• Maintaining pressure on Vietnam to allow independent trade unions and bring their labor standards in line with international norms.
  • Providing continued support for “legacy of war” issues related to unexploded ordnance and dioxin remediation while pressing Vietnam to maintain reform efforts.
  • Exploring establishing a “parliamentary dialogue” between U.S. and Vietnamese legislators to further discussions of reform.
  • Elevating participation of senior U.S. government officials, including at the presidential level, for the APEC meeting this year, which Vietnam will host.
  • Reinforcing the U.S. support for a rules-based order with regard to rule of law, anti-corruption, and freedoms of expression, association, and religion, as this can lead to innovation and modernization.
  • Building on the March 2017 meeting between the two countries under the Trade Investment and Facilitation Agreement – the first meeting since 2011 – to strengthen bilateral trade and make further progress on reforms.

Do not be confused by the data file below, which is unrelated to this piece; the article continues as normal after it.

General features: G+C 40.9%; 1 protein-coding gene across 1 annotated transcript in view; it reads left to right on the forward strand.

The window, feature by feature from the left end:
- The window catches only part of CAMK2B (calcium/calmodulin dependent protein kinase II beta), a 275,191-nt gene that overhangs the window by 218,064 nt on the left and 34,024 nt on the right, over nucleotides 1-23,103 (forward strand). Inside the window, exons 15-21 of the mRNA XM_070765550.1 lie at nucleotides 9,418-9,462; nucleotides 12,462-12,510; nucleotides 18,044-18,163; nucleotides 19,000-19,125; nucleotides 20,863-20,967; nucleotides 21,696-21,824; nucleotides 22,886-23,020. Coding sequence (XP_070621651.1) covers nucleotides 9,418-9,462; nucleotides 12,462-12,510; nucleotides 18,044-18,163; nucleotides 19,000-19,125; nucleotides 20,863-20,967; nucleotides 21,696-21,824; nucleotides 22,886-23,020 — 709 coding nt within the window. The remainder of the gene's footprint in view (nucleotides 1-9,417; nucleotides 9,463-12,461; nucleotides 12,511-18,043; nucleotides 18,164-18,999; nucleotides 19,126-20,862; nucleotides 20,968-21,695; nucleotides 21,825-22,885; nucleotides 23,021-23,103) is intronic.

• Urging a hands-off approach to internet providers and social media.
  • Encouraging Vietnam to meet its commitments under the International Covenant on Civil and Political Rights and report to the U.N. Human Rights Commission on its implementation.
  • Encouraging continued engagement with Vietnam as a means of strengthening bilateral relations and U.S. influence in the region vis a vis Russia and China. Such engagement should include support for independent civil society, as well as the continuation of high level dialogues and exchanges between political party leaders of Vietnam and the U.S. which began in March 2015 under the Comprehensive Partnership Agreement of July 2013 and The Joint Vision Statement of July 2015.
  • Ensuring that arms sales are vetted in accordance with the “Leahy Law”.

 

* The Democracy & Human Rights Working Group is a nonpartisan initiative bringing together academic and think tank experts and practitioners from NGOs and previous Democratic and Republican administrations, seeking to elevate the importance of democracy and human rights issues in U.S. foreign policy. It is convened by Arizona State University’s McCain Institute for International Leadership. The views expressed here do not necessarily represent the positions of individual members of the group or of their organizations.

Publish Date
May 10, 2017